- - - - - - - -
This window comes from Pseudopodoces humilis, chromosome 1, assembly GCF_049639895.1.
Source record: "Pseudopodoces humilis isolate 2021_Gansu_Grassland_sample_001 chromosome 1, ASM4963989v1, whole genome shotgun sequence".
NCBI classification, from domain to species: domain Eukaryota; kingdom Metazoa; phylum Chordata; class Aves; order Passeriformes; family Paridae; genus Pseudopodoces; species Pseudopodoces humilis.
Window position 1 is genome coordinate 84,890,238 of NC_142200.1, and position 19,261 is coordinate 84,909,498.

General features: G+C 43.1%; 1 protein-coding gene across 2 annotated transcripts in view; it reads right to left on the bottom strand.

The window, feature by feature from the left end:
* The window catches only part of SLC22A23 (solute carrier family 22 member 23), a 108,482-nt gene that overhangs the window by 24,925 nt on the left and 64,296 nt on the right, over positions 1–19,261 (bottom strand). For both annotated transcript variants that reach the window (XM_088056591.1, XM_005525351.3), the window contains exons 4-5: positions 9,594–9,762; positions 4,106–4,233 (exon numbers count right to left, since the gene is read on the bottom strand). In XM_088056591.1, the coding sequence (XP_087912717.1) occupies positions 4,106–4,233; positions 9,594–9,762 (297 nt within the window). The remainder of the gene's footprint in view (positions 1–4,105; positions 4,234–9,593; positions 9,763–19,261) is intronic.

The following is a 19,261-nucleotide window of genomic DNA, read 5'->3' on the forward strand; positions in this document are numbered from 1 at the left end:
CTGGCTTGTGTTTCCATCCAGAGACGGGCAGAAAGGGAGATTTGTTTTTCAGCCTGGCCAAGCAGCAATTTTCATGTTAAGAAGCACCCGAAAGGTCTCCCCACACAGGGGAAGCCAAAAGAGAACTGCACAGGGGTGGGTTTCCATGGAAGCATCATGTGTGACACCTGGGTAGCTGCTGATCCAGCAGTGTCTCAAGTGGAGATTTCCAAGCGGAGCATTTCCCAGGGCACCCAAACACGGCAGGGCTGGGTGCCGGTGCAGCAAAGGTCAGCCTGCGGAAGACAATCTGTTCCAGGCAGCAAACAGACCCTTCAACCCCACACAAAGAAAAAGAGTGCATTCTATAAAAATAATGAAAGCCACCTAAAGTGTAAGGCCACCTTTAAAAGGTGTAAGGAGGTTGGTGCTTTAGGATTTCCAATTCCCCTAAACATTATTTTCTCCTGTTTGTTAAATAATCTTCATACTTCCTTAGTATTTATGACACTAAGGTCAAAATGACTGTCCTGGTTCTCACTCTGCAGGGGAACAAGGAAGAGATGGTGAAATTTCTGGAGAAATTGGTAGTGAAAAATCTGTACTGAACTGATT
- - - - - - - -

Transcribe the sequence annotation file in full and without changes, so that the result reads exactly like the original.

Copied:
This window comes from Pseudopodoces humilis, chromosome 1, assembly GCF_049639895.1.
Source record: "Pseudopodoces humilis isolate 2021_Gansu_Grassland_sample_001 chromosome 1, ASM4963989v1, whole genome shotgun sequence".
NCBI classification, from domain to species: domain Eukaryota; kingdom Metazoa; phylum Chordata; class Aves; order Passeriformes; family Paridae; genus Pseudopodoces; species Pseudopodoces humilis.
Window position 1 is genome coordinate 84,890,238 of NC_142200.1, and position 19,261 is coordinate 84,909,498.

General features: G+C 43.1%; 1 protein-coding gene across 2 annotated transcripts in view; it reads right to left on the bottom strand.

The window, feature by feature from the left end:
* The window catches only part of SLC22A23 (solute carrier family 22 member 23), a 108,482-nt gene that overhangs the window by 24,925 nt on the left and 64,296 nt on the right, over positions 1–19,261 (bottom strand). For both annotated transcript variants that reach the window (XM_088056591.1, XM_005525351.3), the window contains exons 4-5: positions 9,594–9,762; positions 4,106–4,233 (exon numbers count right to left, since the gene is read on the bottom strand). In XM_088056591.1, the coding sequence (XP_087912717.1) occupies positions 4,106–4,233; positions 9,594–9,762 (297 nt within the window). The remainder of the gene's footprint in view (positions 1–4,105; positions 4,234–9,593; positions 9,763–19,261) is intronic.

The following is a 19,261-nucleotide window of genomic DNA, read 5'->3' on the forward strand; positions in this document are numbered from 1 at the left end:
CTGGCTTGTGTTTCCATCCAGAGACGGGCAGAAAGGGAGATTTGTTTTTCAGCCTGGCCAAGCAGCAATTTTCATGTTAAGAAGCACCCGAAAGGTCTCCCCACACAGGGGAAGCCAAAAGAGAACTGCACAGGGGTGGGTTTCCATGGAAGCATCATGTGTGACACCTGGGTAGCTGCTGATCCAGCAGTGTCTCAAGTGGAGATTTCCAAGCGGAGCATTTCCCAGGGCACCCAAACACGGCAGGGCTGGGTGCCGGTGCAGCAAAGGTCAGCCTGCGGAAGACAATCTGTTCCAGGCAGCAAACAGACCCTTCAACCCCACACAAAGAAAAAGAGTGCATTCTATAAAAATAATGAAAGCCACCTAAAGTGTAAGGCCACCTTTAAAAGGTGTAAGGAGGTTGGTGCTTTAGGATTTCCAATTCCCCTAAACATTATTTTCTCCTGTTTGTTAAATAATCTTCATACTTCCTTAGTATTTATGACACTAAGGTCAAAATGACTGTCCTGGTTCTCACTCTGCAGGGGAACAAGGAAGAGATGGTGAAATTTCTGGAGAAATTGGTAGTGAAAAATCTGTACTGAACTGATT